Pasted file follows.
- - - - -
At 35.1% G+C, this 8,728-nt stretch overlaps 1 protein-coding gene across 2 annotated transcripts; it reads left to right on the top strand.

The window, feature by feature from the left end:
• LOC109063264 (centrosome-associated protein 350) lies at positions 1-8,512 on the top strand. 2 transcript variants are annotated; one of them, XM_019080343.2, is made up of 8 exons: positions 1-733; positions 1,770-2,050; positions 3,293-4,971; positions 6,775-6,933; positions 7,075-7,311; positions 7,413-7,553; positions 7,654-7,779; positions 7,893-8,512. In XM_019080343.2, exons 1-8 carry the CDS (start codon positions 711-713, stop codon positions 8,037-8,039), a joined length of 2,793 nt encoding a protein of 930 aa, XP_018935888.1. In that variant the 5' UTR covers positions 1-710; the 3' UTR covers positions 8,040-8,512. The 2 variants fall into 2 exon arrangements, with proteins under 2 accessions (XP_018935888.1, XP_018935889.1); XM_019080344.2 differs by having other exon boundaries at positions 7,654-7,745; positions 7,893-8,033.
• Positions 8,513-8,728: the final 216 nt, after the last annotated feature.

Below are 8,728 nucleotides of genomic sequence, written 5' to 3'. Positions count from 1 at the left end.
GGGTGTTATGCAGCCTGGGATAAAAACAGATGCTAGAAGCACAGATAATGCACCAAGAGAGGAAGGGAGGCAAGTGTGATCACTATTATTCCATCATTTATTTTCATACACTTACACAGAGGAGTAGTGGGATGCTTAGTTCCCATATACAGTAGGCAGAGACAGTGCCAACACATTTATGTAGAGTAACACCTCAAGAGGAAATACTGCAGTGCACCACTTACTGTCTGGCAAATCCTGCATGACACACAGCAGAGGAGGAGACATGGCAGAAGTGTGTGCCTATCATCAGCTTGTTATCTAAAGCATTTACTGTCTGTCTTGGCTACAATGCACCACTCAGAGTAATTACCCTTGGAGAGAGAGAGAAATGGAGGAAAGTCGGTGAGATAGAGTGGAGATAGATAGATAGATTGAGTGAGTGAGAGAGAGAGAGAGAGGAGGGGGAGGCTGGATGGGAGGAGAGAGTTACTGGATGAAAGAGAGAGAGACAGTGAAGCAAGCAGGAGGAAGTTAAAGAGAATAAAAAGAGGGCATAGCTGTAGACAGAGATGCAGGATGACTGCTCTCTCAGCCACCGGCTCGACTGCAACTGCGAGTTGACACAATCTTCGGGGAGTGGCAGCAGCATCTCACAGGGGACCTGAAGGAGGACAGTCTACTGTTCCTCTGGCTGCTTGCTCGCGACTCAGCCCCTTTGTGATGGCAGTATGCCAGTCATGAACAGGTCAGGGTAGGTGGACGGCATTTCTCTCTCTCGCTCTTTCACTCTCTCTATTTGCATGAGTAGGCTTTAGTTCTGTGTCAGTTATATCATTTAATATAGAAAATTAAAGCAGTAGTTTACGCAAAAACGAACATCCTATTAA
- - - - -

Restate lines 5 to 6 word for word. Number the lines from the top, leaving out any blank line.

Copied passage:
Below are 8,728 nucleotides of genomic sequence, written 5' to 3'. Positions count from 1 at the left end.
GGGTGTTATGCAGCCTGGGATAAAAACAGATGCTAGAAGCACAGATAATGCACCAAGAGAGGAAGGGAGGCAAGTGTGATCACTATTATTCCATCATTTATTTTCATACACTTACACAGAGGAGTAGTGGGATGCTTAGTTCCCATATACAGTAGGCAGAGACAGTGCCAACACATTTATGTAGAGTAACACCTCAAGAGGAAATACTGCAGTGCACCACTTACTGTCTGGCAAATCCTGCATGACACACAGCAGAGGAGGAGACATGGCAGAAGTGTGTGCCTATCATCAGCTTGTTATCTAAAGCATTTACTGTCTGTCTTGGCTACAATGCACCACTCAGAGTAATTACCCTTGGAGAGAGAGAGAAATGGAGGAAAGTCGGTGAGATAGAGTGGAGATAGATAGATAGATTGAGTGAGTGAGAGAGAGAGAGAGAGGAGGGGGAGGCTGGATGGGAGGAGAGAGTTACTGGATGAAAGAGAGAGAGACAGTGAAGCAAGCAGGAGGAAGTTAAAGAGAATAAAAAGAGGGCATAGCTGTAGACAGAGATGCAGGATGACTGCTCTCTCAGCCACCGGCTCGACTGCAACTGCGAGTTGACACAATCTTCGGGGAGTGGCAGCAGCATCTCACAGGGGACCTGAAGGAGGACAGTCTACTGTTCCTCTGGCTGCTTGCTCGCGACTCAGCCCCTTTGTGATGGCAGTATGCCAGTCATGAACAGGTCAGGGTAGGTGGACGGCATTTCTCTCTCTCGCTCTTTCACTCTCTCTATTTGCATGAGTAGGCTTTAGTTCTGTGTCAGTTATATCATTTAATATAGAAAATTAAAGCAGTAGTTTACGCAAAAACGAACATCCTATTAA